Development (differential geometry)

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In classical differential geometry, development refers to the simple idea of rolling one smooth surface over another in Euclidean space. For example, the tangent plane to a surface (such as the sphere or the cylinder) at a point can be rolled around the surface to obtain the tangent plane at other points.

The tangential contact between the surfaces being rolled over one another provides a relation between points on the two surfaces. If this relation is (perhaps only in a local sense) a bijection between the surfaces, then the two surfaces are said to be developable on each other or developments of each other. Differently put, the correspondence provides an isometry, locally, between the two surfaces.

In particular, if one of the surfaces is a plane, then the other is called a developable surface: thus a developable surface is one which is locally isometric to a plane. The cylinder is developable, but the sphere is not.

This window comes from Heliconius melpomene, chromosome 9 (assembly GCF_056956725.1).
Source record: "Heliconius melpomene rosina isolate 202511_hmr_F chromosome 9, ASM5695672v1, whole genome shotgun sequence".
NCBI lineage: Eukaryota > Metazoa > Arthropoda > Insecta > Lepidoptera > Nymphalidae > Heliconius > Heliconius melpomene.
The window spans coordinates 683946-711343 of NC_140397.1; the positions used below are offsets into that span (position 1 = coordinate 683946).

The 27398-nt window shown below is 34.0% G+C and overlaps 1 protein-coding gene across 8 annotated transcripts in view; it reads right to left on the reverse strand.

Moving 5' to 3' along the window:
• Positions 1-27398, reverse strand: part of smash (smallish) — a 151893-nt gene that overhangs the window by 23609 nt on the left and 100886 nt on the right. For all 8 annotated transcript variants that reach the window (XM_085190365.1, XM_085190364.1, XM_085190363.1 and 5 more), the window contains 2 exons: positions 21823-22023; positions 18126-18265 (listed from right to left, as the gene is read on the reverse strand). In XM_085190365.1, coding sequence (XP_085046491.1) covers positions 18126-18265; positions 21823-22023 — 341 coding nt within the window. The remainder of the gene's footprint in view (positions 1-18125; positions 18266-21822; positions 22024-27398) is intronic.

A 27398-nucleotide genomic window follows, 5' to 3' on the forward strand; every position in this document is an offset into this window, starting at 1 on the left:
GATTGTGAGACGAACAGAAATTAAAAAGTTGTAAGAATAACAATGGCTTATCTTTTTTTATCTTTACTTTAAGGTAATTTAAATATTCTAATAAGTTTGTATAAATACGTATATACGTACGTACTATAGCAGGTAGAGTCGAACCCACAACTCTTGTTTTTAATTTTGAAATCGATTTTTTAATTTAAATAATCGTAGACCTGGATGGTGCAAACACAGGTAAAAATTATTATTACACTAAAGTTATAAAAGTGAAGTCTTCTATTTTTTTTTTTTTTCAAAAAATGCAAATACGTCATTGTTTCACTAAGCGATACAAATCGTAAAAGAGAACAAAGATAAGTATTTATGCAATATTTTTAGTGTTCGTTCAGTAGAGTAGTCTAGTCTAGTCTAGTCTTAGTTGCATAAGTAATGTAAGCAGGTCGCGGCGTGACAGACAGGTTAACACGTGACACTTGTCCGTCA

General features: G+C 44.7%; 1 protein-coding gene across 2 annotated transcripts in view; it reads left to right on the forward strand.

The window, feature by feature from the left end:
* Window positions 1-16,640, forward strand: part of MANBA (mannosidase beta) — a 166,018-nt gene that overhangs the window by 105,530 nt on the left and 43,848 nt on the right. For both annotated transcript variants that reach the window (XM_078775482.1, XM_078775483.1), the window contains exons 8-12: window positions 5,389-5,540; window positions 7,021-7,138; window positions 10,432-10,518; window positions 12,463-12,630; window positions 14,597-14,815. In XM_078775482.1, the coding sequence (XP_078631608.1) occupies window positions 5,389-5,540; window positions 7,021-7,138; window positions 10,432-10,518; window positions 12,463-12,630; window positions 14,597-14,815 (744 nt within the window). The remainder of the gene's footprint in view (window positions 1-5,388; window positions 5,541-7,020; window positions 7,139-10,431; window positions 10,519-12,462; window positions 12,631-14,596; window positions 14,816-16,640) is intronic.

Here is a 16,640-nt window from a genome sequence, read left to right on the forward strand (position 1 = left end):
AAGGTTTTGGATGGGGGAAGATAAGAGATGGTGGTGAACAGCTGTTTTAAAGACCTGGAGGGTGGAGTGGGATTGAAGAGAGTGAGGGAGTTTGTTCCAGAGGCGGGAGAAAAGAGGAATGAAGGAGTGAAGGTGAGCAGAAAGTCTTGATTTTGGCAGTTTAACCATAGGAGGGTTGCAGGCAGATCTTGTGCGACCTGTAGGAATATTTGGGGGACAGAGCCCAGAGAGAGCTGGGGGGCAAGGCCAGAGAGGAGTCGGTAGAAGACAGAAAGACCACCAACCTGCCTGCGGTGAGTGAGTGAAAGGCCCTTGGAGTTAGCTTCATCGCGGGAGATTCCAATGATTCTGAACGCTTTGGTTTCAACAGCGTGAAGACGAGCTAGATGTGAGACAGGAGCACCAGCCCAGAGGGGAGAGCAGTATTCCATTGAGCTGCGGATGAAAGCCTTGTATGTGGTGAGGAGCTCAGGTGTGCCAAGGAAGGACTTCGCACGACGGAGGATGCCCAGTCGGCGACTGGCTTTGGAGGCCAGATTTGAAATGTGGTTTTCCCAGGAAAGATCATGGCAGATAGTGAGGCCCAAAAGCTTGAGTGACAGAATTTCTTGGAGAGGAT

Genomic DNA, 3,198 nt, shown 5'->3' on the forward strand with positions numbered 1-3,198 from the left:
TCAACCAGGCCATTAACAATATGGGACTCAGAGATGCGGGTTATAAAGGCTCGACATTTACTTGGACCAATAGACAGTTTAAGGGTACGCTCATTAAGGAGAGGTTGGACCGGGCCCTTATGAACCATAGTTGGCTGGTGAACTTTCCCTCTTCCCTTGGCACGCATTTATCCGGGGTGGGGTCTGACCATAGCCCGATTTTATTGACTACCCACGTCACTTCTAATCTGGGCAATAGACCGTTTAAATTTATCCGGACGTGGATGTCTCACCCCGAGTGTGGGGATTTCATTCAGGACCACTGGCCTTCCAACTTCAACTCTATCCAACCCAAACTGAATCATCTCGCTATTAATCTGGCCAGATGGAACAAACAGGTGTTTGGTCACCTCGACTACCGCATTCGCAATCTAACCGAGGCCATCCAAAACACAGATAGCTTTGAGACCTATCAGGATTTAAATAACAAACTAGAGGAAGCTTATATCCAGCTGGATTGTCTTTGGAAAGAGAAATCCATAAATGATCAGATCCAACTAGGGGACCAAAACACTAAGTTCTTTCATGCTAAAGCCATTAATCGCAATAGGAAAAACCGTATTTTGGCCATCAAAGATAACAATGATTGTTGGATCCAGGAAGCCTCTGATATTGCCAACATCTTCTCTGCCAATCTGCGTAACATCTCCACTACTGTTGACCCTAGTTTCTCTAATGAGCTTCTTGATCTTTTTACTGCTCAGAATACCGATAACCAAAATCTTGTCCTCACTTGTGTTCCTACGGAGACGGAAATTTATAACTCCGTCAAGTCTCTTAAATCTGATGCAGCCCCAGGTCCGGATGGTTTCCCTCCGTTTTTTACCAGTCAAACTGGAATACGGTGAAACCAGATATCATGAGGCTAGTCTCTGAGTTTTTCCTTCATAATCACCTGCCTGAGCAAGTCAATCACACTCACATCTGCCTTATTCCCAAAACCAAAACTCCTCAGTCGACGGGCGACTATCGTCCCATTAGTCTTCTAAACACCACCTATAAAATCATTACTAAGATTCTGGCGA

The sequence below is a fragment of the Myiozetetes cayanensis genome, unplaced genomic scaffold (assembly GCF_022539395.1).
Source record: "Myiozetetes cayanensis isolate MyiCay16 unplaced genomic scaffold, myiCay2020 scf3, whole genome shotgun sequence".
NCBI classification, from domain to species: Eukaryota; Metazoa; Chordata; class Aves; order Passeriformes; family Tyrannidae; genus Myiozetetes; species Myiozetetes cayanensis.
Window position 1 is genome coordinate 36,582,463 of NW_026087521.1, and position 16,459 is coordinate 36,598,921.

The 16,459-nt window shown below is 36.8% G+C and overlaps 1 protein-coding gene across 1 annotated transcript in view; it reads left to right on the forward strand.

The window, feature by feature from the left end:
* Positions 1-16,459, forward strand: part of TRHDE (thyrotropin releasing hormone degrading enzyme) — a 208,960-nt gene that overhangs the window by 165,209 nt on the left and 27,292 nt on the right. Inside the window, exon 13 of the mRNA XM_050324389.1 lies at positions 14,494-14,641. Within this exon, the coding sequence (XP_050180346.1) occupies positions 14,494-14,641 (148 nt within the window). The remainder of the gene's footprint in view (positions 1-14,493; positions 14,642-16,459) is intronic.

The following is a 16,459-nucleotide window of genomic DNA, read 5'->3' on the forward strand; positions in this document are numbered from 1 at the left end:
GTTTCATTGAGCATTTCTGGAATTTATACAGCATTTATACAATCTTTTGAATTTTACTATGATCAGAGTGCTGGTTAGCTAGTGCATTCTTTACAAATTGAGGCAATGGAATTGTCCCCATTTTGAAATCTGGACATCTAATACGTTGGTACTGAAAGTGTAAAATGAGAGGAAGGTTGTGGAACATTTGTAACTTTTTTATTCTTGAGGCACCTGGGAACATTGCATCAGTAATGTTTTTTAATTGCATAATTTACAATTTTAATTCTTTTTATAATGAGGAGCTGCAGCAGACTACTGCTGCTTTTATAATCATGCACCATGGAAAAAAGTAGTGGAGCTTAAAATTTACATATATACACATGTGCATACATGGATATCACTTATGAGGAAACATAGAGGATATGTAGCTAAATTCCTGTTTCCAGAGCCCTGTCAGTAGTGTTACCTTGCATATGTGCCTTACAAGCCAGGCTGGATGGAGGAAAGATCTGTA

Development can be generalized further using flat connections. From this point of view, rolling the tangent plane over a surface defines an affine connection on the surface (it provides an example of parallel transport along a curve), and a developable surface is one for which this connection is flat.

More generally any flat Cartan connection on a manifold defines a development of that manifold onto the model space. Perhaps the most famous example is the development of conformally flat n-manifolds, in which the model-space is the n-sphere. The development of a conformally flat manifold is a conformal local diffeomorphism from the universal cover of the manifold to the n-sphere.

The class of double-curved surfaces (undevelopable surfaces) contains objects that cannot be simply unfolded (developed). Such surfaces can be developed only approximately with some distortions of linear surface elements (see the Stretched grid method)

See also[edit]


  • Sharpe, R.W. (1997). Differential Geometry: Cartan's Generalization of Klein's Erlangen Program. Springer-Verlag, New York. ISBN 0-387-94732-9.